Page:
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Wallingford wins 27th Senate District GOP primary

Wednesday, August 8, 2012

(Photo)
Wayne Wallingford gives his acceptance speech with his wife Suzy at his side after his opponent in the Missouri Senate primary, Ellen Brandom, conceded the race to him Tuesday night, Aug. 7, 2012 in Cape Girardeau.
(Laura Simon) [Order this photo]
Wayne Wallingford's opponent raised $150,000 more than him, had a six-month head start on the campaign trail and held a public office for two full terms before he would arrive in Jefferson City.

When the final votes were tallied Tuesday night, none of that mattered as the Cape Girardeau Republican had the numbers that mattered most, defeating former political ally Ellen Brandom to win the Missouri Senate seat being vacated by Jason Crowell.

"It was a long hard fight," Wallingford said. "When I announced my candidacy, I was told it was risky. I could have just skated through for the next six years in the House. But I don't skate."

With all of the 108 precincts reporting across the six-county 27th District, Wallingford handily won what some said would be a close race with more than 63 percent of the vote. Wallingford garnered 16,406 votes to Brandom's 9,174. Wallingford performed particularly well in Cape Girardeau County, where he gathered 73.3 percent of the vote to Brandom's 26.7 percent.

Since no Democrats have filed to run in the November primary, Wallingford will take over next year.

Residency played a huge factor, Wallingford said. More than 50 percent of all of district's residents live in Cape Girardeau County. The district also includes the counties of Scott, Bollinger, Perry, Madison and Wayne.

Brandom did win her home county of Scott, with 62.8 percent to 37.12 percent. Brandom, of Sikeston, has served in the House for six years.

"But it's more than just where I live," Wallingford said. "The people here have gotten to know me over the years. I've worked here over the years, been involved in the community and the years I've spent as a state rep. A big factor was my name recognition."

As the result became increasingly clear after the polls closed at 7 p.m., Brandom made her concession call from a Cape Girardeau apartment she keeps to Wallingford's office where he works in human resources for the local McDonald's company.

Brandom called and wished Wallingford well. He returned the courtesy.

The conversation, Wallingford said, was brief.

Not surprising, considering that the campaign in recent weeks turned bitter between two former political allies and House members. The friendship seemed to flounder when Wallingford entered the Senate race and he eventually found himself seeking the same office as Brandom. The two never intended to run against each other but were tossed into the same race during the state's redistricting process. The race became more contentious after the two began criticizing each other about who was more conservative.

Brandom claimed Wallingford had connections to unions that would affect his ability to lead. Wallingford suggested that Brandom was not "100 percent pro-life" because she voted for an economic development bill that, he maintained, could have funded stem-cell and cloning research.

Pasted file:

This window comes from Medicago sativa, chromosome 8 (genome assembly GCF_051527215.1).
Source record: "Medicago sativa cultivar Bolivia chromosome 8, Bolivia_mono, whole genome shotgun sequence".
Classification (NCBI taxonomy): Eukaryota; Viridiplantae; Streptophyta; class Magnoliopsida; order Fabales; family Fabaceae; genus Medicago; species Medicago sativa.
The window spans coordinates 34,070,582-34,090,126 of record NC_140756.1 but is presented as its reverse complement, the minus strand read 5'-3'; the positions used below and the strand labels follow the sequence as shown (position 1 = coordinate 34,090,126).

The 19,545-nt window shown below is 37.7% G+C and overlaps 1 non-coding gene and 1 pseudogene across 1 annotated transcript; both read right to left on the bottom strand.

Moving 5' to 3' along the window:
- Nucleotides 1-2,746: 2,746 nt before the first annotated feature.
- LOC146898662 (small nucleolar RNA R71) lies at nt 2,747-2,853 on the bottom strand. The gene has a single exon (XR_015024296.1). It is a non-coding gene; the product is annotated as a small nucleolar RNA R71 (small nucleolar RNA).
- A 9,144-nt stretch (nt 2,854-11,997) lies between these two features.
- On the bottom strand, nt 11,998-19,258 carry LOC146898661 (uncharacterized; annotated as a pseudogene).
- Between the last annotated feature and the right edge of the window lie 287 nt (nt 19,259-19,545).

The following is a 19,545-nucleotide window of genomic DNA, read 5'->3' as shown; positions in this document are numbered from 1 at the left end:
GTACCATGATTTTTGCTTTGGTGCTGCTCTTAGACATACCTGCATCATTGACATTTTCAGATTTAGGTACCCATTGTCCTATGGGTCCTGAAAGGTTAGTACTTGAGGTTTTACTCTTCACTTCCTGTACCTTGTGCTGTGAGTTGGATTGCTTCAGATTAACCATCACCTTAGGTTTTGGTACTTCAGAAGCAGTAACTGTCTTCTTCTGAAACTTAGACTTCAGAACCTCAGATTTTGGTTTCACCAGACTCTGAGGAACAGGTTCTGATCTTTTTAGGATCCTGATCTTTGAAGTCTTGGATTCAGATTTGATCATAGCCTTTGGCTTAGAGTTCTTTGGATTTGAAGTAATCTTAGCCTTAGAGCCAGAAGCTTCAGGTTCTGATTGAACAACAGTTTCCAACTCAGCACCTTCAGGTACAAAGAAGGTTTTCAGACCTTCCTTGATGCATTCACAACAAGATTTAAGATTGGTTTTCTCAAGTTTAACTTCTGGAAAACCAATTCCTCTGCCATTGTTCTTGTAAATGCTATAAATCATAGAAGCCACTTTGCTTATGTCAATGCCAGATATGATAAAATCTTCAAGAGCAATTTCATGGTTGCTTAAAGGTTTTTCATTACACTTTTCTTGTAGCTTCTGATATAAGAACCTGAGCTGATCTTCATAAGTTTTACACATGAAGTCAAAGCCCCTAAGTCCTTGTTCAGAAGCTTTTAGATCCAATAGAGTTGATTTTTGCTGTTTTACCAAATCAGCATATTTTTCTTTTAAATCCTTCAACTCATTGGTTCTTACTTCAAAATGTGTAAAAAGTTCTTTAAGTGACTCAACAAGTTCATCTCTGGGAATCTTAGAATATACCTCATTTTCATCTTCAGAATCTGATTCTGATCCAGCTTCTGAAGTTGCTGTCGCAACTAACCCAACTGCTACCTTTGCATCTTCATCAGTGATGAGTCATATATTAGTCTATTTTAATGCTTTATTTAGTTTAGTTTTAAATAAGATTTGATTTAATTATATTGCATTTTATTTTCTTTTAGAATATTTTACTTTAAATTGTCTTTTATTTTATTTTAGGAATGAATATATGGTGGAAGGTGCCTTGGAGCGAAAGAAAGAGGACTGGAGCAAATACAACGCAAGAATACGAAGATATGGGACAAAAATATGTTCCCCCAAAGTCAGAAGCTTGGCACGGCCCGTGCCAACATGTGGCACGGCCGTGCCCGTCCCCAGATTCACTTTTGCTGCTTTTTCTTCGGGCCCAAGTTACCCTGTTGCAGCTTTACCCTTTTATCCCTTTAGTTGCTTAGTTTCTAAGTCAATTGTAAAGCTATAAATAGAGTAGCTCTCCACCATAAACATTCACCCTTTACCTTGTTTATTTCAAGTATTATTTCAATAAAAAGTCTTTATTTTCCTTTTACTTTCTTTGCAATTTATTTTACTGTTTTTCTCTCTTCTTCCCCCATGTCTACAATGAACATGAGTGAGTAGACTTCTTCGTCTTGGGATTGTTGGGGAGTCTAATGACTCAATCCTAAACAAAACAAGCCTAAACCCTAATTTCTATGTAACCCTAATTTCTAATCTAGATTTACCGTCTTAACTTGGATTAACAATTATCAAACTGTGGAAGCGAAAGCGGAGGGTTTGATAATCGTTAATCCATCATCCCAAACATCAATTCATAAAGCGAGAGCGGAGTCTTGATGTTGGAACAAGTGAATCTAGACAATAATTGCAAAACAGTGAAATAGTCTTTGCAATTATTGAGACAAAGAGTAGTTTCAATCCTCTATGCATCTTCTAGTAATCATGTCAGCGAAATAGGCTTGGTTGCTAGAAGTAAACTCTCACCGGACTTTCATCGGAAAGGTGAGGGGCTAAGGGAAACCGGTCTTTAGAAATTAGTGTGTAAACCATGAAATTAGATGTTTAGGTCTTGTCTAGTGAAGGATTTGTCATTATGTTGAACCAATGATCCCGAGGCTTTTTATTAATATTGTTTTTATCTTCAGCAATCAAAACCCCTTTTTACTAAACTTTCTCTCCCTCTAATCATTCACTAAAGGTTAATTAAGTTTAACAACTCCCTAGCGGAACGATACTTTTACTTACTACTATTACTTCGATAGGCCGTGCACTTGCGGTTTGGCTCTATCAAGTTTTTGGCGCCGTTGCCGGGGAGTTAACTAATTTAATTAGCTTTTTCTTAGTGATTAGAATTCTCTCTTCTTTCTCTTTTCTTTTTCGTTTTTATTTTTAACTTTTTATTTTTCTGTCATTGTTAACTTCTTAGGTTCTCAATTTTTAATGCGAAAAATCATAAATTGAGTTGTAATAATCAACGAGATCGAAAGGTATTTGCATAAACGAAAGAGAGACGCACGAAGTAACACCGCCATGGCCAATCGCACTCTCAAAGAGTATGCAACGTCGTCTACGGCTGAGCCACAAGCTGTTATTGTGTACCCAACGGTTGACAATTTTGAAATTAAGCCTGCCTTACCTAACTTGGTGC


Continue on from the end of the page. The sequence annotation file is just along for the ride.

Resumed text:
On Tuesday, after she knew she'd lost, Brandom said that the inaccurate information cost her the election.

"This is a very pro-life area," Brandom said. "So when it was suggested that I voted for a bill that would pay to research cloning, that had a very negative effect. I definitely think people just didn't really understand that bill."

Brandom said she plans to take the next few weeks to spend time with family, including two young grandsons.

"It's been such an honor to have served the people in my district," Brandom said.

Voters said after they voted that it was this race that had drawn them to the polls. Robyn Martin, 30, of Cape Girardeau, voted at St. Andrew Lutheran Church's precinct 14. She described Wallingford as a "stand up kind of guy."

"He is the one who we should want speaking for us," Martin said.

Martin didn't care for Brandom's political ads that targeted Wallingford, a 25-year Air Force veteran. The spots claimed that Wallingford would be beholden to organized labor because he accepted donations from area unions. That didn't hold water with Martin.

"I've heard the negative ads and it's so frustrating. I know him and what the ads say is just not right."

Not everyone liked any of the ads. Adam Topping, 31, of Cape Girardeau voted for Brandom, but the ads -- which he says were slung by both sides -- made the choice more difficult.

"I wish there was a candidate C," Topping said. "That's who would have gotten my vote."

smoyers@semissourian.com

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Congratulations Wayne, I just wish the campaign would not have turned so negative.

You are the better choice.

-- Posted by semorider on Wed, Aug 8, 2012, at 2:23 AM

Congrats Wayne! You are the better choice. Anyone who is for Right to Work does not get my vote!

-- Posted by Spinning on Wed, Aug 8, 2012, at 11:25 AM

Sounds like Brandom is a bit of a poor loser. I don't think she lost because of one particular ad that targeted her. She lost because there was a better choice.

-- Posted by wuzthinking on Wed, Aug 8, 2012, at 10:04 PM


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Missouri Primary Election
The Missouri primary election took place Tuesday, Aug. 7, 2012.
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